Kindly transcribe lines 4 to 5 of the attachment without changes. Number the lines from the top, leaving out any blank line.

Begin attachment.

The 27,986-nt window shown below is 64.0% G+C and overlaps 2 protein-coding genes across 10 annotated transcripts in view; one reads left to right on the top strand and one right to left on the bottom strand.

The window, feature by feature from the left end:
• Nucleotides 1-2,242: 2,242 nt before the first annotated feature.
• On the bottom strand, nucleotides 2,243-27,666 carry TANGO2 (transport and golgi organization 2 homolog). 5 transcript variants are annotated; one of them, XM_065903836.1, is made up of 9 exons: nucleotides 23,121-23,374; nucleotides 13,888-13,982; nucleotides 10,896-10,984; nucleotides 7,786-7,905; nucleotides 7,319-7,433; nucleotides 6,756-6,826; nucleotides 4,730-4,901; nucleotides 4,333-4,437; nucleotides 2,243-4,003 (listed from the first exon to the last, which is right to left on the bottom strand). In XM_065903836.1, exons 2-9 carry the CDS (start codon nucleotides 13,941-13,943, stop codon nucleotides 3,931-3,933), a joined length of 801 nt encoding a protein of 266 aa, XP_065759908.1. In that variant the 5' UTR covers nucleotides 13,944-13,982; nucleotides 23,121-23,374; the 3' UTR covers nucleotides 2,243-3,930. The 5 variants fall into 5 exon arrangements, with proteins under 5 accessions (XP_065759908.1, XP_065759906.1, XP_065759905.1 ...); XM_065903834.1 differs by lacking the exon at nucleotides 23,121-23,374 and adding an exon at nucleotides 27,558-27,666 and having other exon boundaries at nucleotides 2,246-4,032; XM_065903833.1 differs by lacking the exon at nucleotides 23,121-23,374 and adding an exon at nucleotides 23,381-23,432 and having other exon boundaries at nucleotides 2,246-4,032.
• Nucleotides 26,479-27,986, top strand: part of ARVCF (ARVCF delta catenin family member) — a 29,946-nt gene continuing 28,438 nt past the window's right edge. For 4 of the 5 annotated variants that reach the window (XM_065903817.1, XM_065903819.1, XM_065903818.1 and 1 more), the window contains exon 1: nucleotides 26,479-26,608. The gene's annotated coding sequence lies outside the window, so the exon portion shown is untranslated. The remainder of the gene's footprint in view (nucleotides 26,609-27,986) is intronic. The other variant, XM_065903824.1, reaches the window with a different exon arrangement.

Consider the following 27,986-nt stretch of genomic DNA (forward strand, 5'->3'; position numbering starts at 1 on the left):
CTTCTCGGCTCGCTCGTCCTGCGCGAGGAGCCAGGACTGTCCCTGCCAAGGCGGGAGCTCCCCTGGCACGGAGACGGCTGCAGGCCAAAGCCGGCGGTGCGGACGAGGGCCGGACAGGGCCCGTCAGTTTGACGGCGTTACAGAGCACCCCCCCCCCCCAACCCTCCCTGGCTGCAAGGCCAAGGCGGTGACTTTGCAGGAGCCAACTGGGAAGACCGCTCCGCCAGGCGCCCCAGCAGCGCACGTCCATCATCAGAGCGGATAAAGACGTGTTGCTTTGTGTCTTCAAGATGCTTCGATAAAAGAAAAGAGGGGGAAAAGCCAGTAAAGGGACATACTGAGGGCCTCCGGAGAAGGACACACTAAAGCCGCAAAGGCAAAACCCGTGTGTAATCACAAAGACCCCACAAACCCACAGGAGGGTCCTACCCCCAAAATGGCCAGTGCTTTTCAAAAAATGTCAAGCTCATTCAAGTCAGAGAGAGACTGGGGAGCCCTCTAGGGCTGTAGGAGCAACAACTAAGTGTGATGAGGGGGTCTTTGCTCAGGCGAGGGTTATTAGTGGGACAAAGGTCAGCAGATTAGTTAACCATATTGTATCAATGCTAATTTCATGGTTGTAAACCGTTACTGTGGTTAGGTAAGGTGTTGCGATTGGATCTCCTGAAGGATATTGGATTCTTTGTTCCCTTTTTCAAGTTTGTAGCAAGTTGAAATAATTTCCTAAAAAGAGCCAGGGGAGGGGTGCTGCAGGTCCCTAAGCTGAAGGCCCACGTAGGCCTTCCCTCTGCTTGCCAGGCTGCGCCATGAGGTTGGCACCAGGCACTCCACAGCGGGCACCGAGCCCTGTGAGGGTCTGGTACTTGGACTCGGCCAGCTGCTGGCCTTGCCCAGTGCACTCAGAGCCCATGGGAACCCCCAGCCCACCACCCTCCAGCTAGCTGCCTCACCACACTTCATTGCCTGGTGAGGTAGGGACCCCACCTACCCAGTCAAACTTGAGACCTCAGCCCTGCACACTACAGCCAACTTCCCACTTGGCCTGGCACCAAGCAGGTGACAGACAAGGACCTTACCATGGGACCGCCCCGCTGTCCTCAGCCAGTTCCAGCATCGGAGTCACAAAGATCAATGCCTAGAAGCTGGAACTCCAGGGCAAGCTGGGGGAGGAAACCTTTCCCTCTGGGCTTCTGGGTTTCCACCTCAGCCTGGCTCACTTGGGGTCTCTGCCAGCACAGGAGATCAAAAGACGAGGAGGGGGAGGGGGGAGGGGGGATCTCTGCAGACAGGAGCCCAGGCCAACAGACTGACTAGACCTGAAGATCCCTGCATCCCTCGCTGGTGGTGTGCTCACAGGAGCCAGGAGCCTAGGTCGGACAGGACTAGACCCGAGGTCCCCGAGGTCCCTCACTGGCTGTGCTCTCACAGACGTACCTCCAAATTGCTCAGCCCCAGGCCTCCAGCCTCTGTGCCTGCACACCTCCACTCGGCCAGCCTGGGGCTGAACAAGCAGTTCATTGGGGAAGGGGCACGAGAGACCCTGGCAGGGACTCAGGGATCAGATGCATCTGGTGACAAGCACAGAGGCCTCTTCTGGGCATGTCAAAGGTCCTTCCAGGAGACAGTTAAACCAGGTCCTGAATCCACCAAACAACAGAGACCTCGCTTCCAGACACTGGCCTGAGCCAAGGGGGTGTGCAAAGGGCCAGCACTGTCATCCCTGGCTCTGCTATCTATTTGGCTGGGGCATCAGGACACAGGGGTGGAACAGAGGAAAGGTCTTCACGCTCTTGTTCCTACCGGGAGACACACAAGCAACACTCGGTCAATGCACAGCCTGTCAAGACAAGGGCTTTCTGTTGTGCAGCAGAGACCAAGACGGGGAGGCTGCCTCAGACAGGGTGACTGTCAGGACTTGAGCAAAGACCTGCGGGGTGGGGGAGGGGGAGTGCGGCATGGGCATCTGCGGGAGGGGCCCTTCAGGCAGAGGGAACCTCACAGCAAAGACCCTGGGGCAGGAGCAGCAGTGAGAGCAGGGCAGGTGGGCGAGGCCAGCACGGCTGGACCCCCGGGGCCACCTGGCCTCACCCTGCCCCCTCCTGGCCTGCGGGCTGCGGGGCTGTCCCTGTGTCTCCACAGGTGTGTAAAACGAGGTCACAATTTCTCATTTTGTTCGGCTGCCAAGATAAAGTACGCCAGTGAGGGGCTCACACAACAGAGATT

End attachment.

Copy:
• On the bottom strand, nucleotides 2,243-27,666 carry TANGO2 (transport and golgi organization 2 homolog). 5 transcript variants are annotated; one of them, XM_065903836.1, is made up of 9 exons: nucleotides 23,121-23,374; nucleotides 13,888-13,982; nucleotides 10,896-10,984; nucleotides 7,786-7,905; nucleotides 7,319-7,433; nucleotides 6,756-6,826; nucleotides 4,730-4,901; nucleotides 4,333-4,437; nucleotides 2,243-4,003 (listed from the first exon to the last, which is right to left on the bottom strand). In XM_065903836.1, exons 2-9 carry the CDS (start codon nucleotides 13,941-13,943, stop codon nucleotides 3,931-3,933), a joined length of 801 nt encoding a protein of 266 aa, XP_065759908.1. In that variant the 5' UTR covers nucleotides 13,944-13,982; nucleotides 23,121-23,374; the 3' UTR covers nucleotides 2,243-3,930. The 5 variants fall into 5 exon arrangements, with proteins under 5 accessions (XP_065759908.1, XP_065759906.1, XP_065759905.1 ...); XM_065903834.1 differs by lacking the exon at nucleotides 23,121-23,374 and adding an exon at nucleotides 27,558-27,666 and having other exon boundaries at nucleotides 2,246-4,032; XM_065903833.1 differs by lacking the exon at nucleotides 23,121-23,374 and adding an exon at nucleotides 23,381-23,432 and having other exon boundaries at nucleotides 2,246-4,032.
• Nucleotides 26,479-27,986, top strand: part of ARVCF (ARVCF delta catenin family member) — a 29,946-nt gene continuing 28,438 nt past the window's right edge. For 4 of the 5 annotated variants that reach the window (XM_065903817.1, XM_065903819.1, XM_065903818.1 and 1 more), the window contains exon 1: nucleotides 26,479-26,608. The gene's annotated coding sequence lies outside the window, so the exon portion shown is untranslated. The remainder of the gene's footprint in view (nucleotides 26,609-27,986) is intronic. The other variant, XM_065903824.1, reaches the window with a different exon arrangement.